Lost Monuments: "The Salt Box" and "The Castle"
1880s structures "The Castle" (right) and "The Salt Box" (partially visible; left) stand in front of construction for the new Union Bank tower on Bunker Hill.
DOWNTOWN LOS ANGELES — Since the City of Los Angeles started designating Cultural Historic Monuments in 1962, approximately one thousand buildings have been given the protected status. With formal designation come strict rules about when a building can be altered or demolished.
Still, the city's rules can't provide perfect protection. Seven Downtown buildings designated as monuments were demolished between 1969 and 1988. Over the next two weeks, we'll tell their stories.
On October 9, 1969, fire took just minutes to destroy a pair of buildings that Angelenos had struggled for years to save.
"The Salt Box" (HCM #5) and "The Castle" (HCM #27), both constructed in the 1880s, stood nearly adjacent to each other on the 300-block of Bunker Hill Avenue for about eight decades, but in the 1960s the two ran up against the Community Redevelopment Agency's plans to redevelop the hill as a home for high-rises.
Funding for the renewal project was approved in 1959, but it wasn't until 1961 that the agency started to buy up the first of the 396 structures that would need to be cleared.
The Salt Box, a white building named after its 19th-century-style of New England architecture -- was the first to be made a city monument, receiving its designation on August 8, 1962. The Castle, a more ornate 20-room Victorian, was designated on May 8, 1964.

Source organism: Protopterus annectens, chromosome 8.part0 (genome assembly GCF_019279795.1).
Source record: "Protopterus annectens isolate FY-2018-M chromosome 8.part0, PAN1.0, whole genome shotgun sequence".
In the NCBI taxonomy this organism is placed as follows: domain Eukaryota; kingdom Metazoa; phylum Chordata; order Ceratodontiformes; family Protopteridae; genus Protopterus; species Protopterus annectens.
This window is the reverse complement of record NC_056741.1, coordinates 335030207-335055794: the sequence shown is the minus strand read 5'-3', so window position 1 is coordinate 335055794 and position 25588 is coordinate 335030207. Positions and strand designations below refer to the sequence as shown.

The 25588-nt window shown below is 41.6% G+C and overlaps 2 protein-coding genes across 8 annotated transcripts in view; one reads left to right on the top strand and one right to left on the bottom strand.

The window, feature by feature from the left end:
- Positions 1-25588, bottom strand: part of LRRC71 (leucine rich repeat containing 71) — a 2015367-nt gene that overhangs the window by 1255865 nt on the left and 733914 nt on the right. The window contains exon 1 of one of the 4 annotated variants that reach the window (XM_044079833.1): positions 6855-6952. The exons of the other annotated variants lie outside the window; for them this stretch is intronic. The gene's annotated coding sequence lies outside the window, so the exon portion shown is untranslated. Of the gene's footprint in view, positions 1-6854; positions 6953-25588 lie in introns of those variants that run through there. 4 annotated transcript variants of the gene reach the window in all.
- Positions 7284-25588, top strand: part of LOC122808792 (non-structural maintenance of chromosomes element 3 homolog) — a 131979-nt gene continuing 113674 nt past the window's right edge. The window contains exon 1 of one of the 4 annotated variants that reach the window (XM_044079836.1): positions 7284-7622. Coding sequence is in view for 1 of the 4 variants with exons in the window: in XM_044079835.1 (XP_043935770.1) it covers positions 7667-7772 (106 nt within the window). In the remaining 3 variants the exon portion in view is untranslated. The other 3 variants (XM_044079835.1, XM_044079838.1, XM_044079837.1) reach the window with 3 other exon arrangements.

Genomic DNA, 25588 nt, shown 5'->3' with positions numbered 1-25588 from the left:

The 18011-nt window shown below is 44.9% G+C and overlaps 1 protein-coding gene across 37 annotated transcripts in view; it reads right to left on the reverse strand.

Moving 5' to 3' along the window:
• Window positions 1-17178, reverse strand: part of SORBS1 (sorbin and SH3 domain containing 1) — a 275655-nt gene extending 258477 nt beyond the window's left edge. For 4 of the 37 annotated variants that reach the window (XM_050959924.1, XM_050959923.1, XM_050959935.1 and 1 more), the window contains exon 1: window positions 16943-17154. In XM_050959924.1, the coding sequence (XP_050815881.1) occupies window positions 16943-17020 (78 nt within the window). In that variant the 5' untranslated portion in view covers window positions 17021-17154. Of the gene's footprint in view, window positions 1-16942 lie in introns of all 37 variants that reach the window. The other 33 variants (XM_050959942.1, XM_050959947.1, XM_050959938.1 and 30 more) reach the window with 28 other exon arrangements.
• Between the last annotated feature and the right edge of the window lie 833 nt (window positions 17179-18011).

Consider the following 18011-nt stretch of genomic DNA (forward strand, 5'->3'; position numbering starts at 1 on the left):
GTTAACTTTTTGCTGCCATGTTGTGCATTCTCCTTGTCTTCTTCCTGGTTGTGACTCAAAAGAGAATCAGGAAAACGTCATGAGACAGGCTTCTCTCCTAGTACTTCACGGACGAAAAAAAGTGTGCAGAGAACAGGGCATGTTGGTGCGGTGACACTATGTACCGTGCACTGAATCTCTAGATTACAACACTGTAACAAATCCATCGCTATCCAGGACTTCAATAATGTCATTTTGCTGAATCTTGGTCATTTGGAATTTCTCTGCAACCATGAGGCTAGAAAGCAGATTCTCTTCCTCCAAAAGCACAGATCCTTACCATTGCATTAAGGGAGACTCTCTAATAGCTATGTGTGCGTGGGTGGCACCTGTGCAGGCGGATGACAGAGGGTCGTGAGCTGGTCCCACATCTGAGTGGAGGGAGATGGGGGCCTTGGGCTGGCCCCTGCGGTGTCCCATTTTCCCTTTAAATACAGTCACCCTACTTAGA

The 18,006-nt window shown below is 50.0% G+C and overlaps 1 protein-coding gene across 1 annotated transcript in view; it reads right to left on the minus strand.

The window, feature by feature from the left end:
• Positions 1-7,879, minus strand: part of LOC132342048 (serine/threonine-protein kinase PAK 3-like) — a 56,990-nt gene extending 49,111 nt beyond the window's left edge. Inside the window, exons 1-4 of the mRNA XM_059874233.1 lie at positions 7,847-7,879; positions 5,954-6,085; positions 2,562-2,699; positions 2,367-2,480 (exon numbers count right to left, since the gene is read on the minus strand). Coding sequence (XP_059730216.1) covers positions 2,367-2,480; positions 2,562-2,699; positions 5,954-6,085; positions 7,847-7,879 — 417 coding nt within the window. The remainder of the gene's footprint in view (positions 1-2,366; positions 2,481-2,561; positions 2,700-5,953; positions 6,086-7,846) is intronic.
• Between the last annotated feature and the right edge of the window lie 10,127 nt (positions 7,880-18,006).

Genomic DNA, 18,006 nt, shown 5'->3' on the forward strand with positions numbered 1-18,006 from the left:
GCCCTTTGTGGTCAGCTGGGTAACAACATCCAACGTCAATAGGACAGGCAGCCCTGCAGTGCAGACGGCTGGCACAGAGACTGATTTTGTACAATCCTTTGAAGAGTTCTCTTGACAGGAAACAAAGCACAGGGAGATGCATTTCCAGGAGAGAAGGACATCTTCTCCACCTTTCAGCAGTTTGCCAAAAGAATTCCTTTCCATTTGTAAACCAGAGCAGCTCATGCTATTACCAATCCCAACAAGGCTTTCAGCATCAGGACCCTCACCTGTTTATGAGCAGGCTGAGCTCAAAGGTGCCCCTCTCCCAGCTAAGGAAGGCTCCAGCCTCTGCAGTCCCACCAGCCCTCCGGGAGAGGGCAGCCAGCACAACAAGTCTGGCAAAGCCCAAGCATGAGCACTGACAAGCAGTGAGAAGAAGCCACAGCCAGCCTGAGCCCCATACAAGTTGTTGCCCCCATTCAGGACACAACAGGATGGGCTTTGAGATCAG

Even so, the question of how to save the two structures was complicated.
The Cultural Heritage Board called for the creation of a 1.7-acre "Heritage Park" at the top of Angel's Flight, then still located along 3rd street.
In March of 1966, Councilman Paul H. Lamport called for The Castle to be left in the middle of the skyscrapers, receiving a $200,000 renovation and being made into the city's official mayor's mansion. "Nothing doing," Mayor Samuel W. Yorty told the L.A. Times.
At the last second, city departments teamed up for a plan that would move the two buildings up the 110, creating Heritage Square on city-owned land at Avenue 43. That move took place in March of 1969.
Only seven months later, the two were gutted by an early morning fire. Neighbors told the Times that vandals and youths had broken into the structures and been using them for parties since the move. The wood-frame buildings burned were wiped out in minutes.
Want more Bunker Hill? Be sure to watch this 1956 documentary made in the years before redevelopment started.